I must admit I am disappointed in how TIGHAR’s (The International Group for Historic Aircraft Recovery) latest Amelia Earhart mission ended, though I’m likely less disappointed than those who paid upwards of $11,000 each for the privilege of accompanying the expedition.
As described in earlier posts, TIGHAR’s theory is that Amelia Earhart did not run out of fuel and ditch her Lockheed Electra in the ocean while flying to Howland Island. They instead believe that she diverted course and crash-landed on Nikumaroro Island. Their current working theory is that the airplane was landed on a reef or beach, but was later washed away and sunk nearby during a storm.
Arguably the most important objective of of TIGHAR’s most recent mission was the video/still image survey of a “sonar contact” in 600 feet of water just offshore of the island. Though their dive team was able to search in waters up to 130 feet, efforts to reach the sonar target and deeper waters were hindered by the total failure of their underwater ROV (Remotely-Operated Vehicle). With no backup system and unable to return the robot to working order, the crew was left to cobble together a kind of “camera sled,” which was then dragged over the ocean bottom in the approximate area of the sonar target. No airplane wreckage was discovered during this last-ditch effort.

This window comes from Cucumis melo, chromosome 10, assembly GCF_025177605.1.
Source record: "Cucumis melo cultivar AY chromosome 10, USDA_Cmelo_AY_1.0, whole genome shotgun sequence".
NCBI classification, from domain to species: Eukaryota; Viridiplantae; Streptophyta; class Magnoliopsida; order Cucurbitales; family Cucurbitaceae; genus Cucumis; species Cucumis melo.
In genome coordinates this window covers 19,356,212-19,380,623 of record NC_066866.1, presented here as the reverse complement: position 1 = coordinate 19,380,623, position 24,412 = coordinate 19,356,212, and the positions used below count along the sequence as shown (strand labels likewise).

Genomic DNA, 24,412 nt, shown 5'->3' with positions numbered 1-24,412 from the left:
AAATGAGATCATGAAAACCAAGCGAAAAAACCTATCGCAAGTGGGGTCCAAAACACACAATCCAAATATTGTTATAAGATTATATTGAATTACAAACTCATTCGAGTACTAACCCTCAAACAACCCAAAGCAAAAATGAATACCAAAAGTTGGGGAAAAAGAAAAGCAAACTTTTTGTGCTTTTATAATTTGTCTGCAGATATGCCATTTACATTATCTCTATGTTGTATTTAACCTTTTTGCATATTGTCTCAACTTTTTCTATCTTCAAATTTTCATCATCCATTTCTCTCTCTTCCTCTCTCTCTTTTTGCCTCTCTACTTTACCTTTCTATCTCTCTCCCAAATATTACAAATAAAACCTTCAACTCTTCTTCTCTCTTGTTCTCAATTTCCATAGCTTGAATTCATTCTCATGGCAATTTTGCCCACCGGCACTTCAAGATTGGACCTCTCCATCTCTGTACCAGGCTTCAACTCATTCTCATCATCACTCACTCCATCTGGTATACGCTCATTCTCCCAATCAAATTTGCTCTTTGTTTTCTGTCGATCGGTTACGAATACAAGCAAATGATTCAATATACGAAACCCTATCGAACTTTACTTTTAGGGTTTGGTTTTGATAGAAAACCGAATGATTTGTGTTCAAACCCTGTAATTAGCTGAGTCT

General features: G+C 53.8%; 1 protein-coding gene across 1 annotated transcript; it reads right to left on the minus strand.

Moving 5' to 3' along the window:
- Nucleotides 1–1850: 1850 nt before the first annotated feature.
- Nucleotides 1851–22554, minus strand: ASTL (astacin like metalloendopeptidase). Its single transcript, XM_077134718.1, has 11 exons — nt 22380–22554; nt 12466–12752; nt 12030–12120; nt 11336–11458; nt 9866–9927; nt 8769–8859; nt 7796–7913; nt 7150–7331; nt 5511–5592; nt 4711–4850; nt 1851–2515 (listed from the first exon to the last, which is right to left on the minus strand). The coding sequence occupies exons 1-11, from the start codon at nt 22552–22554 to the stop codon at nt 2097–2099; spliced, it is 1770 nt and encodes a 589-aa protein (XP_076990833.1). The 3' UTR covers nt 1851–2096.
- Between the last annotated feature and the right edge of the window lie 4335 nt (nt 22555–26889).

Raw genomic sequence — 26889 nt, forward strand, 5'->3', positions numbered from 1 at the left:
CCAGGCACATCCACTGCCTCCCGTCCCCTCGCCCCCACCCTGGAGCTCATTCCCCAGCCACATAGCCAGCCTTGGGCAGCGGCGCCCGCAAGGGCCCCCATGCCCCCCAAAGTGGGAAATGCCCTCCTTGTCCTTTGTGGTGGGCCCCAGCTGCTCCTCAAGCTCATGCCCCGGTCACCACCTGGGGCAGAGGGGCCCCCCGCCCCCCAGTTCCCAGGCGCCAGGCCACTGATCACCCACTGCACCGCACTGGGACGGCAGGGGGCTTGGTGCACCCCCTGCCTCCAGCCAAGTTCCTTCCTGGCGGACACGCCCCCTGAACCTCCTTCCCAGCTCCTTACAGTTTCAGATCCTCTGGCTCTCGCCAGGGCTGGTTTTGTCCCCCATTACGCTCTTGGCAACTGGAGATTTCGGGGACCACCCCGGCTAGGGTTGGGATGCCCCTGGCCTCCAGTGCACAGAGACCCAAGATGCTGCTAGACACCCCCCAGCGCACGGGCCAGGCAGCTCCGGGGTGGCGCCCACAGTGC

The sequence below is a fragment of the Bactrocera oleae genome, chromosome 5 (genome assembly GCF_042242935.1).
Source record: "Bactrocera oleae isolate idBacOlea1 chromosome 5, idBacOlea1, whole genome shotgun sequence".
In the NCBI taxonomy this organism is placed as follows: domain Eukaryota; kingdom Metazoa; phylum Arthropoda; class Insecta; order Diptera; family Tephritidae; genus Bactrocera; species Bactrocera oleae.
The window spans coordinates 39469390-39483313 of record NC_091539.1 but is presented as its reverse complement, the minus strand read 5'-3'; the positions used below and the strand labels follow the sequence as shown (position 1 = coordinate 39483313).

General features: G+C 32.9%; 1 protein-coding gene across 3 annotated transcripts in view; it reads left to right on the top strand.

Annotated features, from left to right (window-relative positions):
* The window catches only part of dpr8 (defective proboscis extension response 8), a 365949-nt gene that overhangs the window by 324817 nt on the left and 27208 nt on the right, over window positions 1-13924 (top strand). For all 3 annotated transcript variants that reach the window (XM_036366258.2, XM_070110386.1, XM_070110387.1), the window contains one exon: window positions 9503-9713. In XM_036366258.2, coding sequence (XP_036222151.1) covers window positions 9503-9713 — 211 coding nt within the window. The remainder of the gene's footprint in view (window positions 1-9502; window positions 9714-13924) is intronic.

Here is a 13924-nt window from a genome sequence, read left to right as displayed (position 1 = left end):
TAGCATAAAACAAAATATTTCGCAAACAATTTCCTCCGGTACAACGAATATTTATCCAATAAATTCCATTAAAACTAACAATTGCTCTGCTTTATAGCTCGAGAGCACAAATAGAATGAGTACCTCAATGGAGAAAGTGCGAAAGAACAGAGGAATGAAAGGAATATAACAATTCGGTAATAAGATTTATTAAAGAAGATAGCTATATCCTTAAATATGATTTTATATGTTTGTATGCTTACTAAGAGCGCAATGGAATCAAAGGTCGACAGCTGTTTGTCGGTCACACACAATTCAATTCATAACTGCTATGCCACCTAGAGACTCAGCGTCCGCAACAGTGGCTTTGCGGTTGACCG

Land teams appear equally unsuccessful. While searching for a supposed ’emergency campsite’ where Earhart and Noonan could have sheltered, teams found little besides bird droppings, rats and crabs.
Having exhausted the land and shallow waters for any evidence of plane wreckage, the final possibility in salvaging TIGHAR’s Nikumaroro Island hypothesis lies in examining the deeper waters surrounding the island. But if TIGHAR returns with working equipment and still finds nothing (as I believe they will) this would prove definitively that Amelia Earhart did not crash-land on Nikumaroro Island… and finally, after 25 years of publicity and expedition, put their strange theory to rest.